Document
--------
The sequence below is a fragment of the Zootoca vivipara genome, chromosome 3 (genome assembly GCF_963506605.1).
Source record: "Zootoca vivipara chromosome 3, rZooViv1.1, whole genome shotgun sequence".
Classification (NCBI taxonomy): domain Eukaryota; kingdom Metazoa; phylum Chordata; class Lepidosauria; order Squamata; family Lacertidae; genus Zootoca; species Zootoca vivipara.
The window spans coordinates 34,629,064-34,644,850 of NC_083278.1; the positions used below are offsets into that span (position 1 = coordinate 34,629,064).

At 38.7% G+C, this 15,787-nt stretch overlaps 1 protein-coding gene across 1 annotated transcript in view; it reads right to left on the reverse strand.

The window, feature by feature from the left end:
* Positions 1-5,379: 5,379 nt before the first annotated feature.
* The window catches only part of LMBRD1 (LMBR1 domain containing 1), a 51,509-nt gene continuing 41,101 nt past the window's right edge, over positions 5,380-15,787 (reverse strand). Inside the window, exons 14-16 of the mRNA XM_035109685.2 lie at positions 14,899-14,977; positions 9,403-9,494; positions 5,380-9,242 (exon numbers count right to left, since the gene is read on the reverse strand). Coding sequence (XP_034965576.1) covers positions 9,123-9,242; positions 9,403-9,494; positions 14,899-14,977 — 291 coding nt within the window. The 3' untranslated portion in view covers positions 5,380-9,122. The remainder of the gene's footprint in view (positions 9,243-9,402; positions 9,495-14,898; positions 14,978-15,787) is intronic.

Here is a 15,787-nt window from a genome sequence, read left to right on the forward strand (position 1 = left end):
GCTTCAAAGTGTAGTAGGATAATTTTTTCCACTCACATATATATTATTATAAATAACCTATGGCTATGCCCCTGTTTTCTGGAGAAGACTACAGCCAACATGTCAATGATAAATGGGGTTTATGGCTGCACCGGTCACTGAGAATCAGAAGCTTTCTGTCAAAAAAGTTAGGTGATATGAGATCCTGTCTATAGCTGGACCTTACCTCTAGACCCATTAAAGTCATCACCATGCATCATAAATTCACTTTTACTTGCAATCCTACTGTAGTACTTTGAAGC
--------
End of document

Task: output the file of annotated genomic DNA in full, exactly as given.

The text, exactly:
The sequence below is a fragment of the Zootoca vivipara genome, chromosome 3 (genome assembly GCF_963506605.1).
Source record: "Zootoca vivipara chromosome 3, rZooViv1.1, whole genome shotgun sequence".
Classification (NCBI taxonomy): domain Eukaryota; kingdom Metazoa; phylum Chordata; class Lepidosauria; order Squamata; family Lacertidae; genus Zootoca; species Zootoca vivipara.
The window spans coordinates 34,629,064-34,644,850 of NC_083278.1; the positions used below are offsets into that span (position 1 = coordinate 34,629,064).

At 38.7% G+C, this 15,787-nt stretch overlaps 1 protein-coding gene across 1 annotated transcript in view; it reads right to left on the reverse strand.

The window, feature by feature from the left end:
* Positions 1-5,379: 5,379 nt before the first annotated feature.
* The window catches only part of LMBRD1 (LMBR1 domain containing 1), a 51,509-nt gene continuing 41,101 nt past the window's right edge, over positions 5,380-15,787 (reverse strand). Inside the window, exons 14-16 of the mRNA XM_035109685.2 lie at positions 14,899-14,977; positions 9,403-9,494; positions 5,380-9,242 (exon numbers count right to left, since the gene is read on the reverse strand). Coding sequence (XP_034965576.1) covers positions 9,123-9,242; positions 9,403-9,494; positions 14,899-14,977 — 291 coding nt within the window. The 3' untranslated portion in view covers positions 5,380-9,122. The remainder of the gene's footprint in view (positions 9,243-9,402; positions 9,495-14,898; positions 14,978-15,787) is intronic.

Here is a 15,787-nt window from a genome sequence, read left to right on the forward strand (position 1 = left end):
GCTTCAAAGTGTAGTAGGATAATTTTTTCCACTCACATATATATTATTATAAATAACCTATGGCTATGCCCCTGTTTTCTGGAGAAGACTACAGCCAACATGTCAATGATAAATGGGGTTTATGGCTGCACCGGTCACTGAGAATCAGAAGCTTTCTGTCAAAAAAGTTAGGTGATATGAGATCCTGTCTATAGCTGGACCTTACCTCTAGACCCATTAAAGTCATCACCATGCATCATAAATTCACTTTTACTTGCAATCCTACTGTAGTACTTTGAAGC